July 17, 2017

Tip of the Week
Sports Psychology.

Post Nationals Saturation Training
Now that the Nationals is over, it’s time to address various technical issues with some students. You don’t want to mess around with their technique too much just before a major tournament, so there have been some cases where I averted my eyes to certain things, waiting until after the Nationals.

Now it’s time for a few of them to do a bit of Saturation Training. I’ve kept notes on players I’ve been coaching, and now we’re addressing these problems. I’ve noticed a similar bad habit among three of them, who seem to have adopted backhand ready stances as their neutral stance in matches, even though they don’t seem to do so when drilling. One player has been struggling with his forehand in fast rallies – he seems to go into a backhand stance sometimes, and tries to play forehands from that position. Many top players do this, but it takes a LOT of physical and table training to get right, and we’re probably going to make some adjustments.

Two others players have similar problems – they seem to start many rallies standing in a backhand stance, and aren’t ready to attack with their forehand when they get the chance, often backhand pushing even against balls toward their forehand side. That has to stop!!! Anyway, I worked with one of them yesterday, and he’s now focused on keeping his right foot at least slightly back in his ready stance. (He’s a righty.) Note that if you stand toward your backhand side and have your feet parallel to the end-line, then you are facing the opponent’s forehand side. That’s fine if he’s about to hit a shot from there, but if he’s serving or hitting from the backhand side, then you should be roughly facing him, meaning your feet should be parallel to him, not the table.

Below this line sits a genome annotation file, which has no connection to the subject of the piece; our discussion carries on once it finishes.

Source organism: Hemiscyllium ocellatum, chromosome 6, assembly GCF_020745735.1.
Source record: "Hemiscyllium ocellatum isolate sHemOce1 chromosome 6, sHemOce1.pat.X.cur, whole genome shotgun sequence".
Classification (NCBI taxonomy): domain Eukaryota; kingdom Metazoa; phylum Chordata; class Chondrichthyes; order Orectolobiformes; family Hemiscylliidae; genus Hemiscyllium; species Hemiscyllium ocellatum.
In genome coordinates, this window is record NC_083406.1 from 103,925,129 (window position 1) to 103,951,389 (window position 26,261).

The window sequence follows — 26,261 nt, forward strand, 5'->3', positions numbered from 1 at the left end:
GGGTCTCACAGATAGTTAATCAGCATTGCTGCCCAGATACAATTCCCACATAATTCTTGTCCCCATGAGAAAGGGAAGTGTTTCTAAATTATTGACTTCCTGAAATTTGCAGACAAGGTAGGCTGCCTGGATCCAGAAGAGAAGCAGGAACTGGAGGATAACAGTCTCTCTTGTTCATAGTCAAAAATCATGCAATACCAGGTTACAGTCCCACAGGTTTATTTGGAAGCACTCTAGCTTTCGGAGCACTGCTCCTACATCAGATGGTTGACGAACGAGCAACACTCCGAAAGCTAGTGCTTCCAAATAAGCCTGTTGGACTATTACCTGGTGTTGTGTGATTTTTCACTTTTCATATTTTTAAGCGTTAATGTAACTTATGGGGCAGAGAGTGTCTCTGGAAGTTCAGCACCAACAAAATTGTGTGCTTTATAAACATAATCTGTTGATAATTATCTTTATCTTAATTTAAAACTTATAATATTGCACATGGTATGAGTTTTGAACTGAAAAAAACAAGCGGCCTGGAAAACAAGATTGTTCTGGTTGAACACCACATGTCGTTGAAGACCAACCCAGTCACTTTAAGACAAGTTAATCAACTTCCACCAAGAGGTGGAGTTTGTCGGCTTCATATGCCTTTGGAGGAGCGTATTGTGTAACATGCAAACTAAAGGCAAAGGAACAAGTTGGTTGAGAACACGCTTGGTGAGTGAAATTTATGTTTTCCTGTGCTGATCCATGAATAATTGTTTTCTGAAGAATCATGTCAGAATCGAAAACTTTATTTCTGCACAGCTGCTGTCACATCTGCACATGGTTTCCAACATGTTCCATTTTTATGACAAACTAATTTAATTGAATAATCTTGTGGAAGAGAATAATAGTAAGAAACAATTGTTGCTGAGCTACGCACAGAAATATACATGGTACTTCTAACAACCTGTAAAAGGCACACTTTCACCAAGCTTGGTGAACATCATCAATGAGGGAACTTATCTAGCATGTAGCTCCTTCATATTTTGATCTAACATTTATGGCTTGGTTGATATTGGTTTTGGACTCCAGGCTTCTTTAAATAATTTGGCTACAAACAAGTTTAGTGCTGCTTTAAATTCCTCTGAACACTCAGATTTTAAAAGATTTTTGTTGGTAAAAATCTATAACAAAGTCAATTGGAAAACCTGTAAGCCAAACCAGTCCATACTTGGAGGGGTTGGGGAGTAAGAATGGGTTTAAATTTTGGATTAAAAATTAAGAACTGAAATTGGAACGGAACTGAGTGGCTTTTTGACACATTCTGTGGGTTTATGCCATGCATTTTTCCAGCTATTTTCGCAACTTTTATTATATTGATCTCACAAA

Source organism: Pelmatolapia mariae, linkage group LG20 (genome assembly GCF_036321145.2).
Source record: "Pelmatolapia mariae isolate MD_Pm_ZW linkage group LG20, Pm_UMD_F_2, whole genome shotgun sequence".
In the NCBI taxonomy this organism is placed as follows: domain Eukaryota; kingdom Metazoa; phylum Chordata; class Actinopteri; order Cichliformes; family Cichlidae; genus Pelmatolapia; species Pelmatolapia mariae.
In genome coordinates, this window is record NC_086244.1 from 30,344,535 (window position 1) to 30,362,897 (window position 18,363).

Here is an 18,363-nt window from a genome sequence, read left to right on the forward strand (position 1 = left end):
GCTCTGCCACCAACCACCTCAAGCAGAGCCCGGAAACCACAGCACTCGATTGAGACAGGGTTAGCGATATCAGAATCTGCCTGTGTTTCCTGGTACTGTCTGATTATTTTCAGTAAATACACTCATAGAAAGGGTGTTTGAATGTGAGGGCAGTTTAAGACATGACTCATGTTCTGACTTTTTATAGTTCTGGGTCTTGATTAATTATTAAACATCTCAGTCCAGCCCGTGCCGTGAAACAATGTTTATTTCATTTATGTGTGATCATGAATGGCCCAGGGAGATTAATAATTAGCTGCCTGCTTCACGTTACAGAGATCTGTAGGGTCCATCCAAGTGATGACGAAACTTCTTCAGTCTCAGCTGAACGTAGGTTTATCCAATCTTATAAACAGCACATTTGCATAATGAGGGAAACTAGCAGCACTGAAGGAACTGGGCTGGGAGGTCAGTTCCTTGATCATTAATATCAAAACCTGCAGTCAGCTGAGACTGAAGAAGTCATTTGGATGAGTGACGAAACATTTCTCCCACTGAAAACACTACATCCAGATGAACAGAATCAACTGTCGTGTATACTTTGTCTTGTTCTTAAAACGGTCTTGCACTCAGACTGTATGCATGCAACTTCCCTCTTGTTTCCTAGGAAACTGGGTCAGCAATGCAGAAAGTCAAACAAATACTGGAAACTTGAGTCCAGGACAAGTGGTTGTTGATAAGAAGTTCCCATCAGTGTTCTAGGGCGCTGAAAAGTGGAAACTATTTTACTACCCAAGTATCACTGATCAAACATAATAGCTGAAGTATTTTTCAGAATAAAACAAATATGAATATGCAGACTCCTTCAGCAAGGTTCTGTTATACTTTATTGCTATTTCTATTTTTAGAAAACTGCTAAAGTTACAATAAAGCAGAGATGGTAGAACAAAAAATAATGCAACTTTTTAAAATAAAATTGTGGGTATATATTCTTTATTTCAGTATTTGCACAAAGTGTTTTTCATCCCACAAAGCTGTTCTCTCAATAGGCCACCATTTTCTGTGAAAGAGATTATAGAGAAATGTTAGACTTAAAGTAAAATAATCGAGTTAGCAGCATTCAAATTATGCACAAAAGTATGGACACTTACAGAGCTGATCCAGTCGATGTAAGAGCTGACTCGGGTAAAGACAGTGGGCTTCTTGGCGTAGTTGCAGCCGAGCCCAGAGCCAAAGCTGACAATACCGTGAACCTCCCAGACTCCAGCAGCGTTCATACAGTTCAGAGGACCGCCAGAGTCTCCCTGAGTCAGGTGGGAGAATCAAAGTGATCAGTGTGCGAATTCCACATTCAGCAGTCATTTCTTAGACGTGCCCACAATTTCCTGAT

Other problems we’re working on with various students include the need for more spin on their backspin serves; more serve variety; ready to loop deep serves; and trying to stay at the table rather than back up the first time the opponent hits the ball harder than a push. Plus, the inspiration for this week’s Tip of the Week was the number of times at the Nationals I saw players blow 2-0 game leads. (This didn’t happen to any of the matches I was coaching, so maybe there is something to this sports psychology thing!)

Table Tennis Update: China National Team Boycott and Giveaway
Here’s the video (8:30) from EmRatThich.

How to Read Service Spin
Here’s the article and video (7:43) from Tom Lodziak

Service Tactics
Here’s the video (2:49) from PingSkills.

How to Counterloop——Yangyang's table tennis lessons
Here’s the video (8:22).

Ask the Coach
Questions answered at PingSkills.

USATT Announces Youth National Teams for 2017-2018
Here’s the article and listing.

Table Tennis Joins LA Mayors Inauguration Celebrations
Here’s the USATT article.

Chop Blocks by Koki Niwa
Here’s the video (57 sec). The Japanese star is #9 in the world.

Tomokazu Harimoto vs. Joo Se Hyuk
Here’s the video (8:24, time removed between points). The 14-year-old phenom from Japan, who recently turned 14, is now ranked #18 in the world! But now he’s up against the experienced chopper/looper from Korea, the men’s singles finalist from 2003.

2017 US Nationals Slo-Mo Analysis
Here’s the video (45 sec) by Cory Johnson. “Modern Defense: Rushing the Table Mistakes. Here are two examples of half-executed technique for when the modern defender should "rush the table" –– especially if one (like myself) is far too comfortable away from the table. Although I do make the "correct" decision & stroke when rushing, I nonetheless fail to finish out the point.”

Ball Bouncing while on a Vibrating Exercise Machine
Here’s the video (37 sec).

Wimblepong: Ping Pong on the Streets
Here’s the hilarious video (4:25)! “We took our Pongo Portable Ping Pong Set out on the streets and challenged random people to a game of WimblePong which is Ping Pong Wimbledon Style.”

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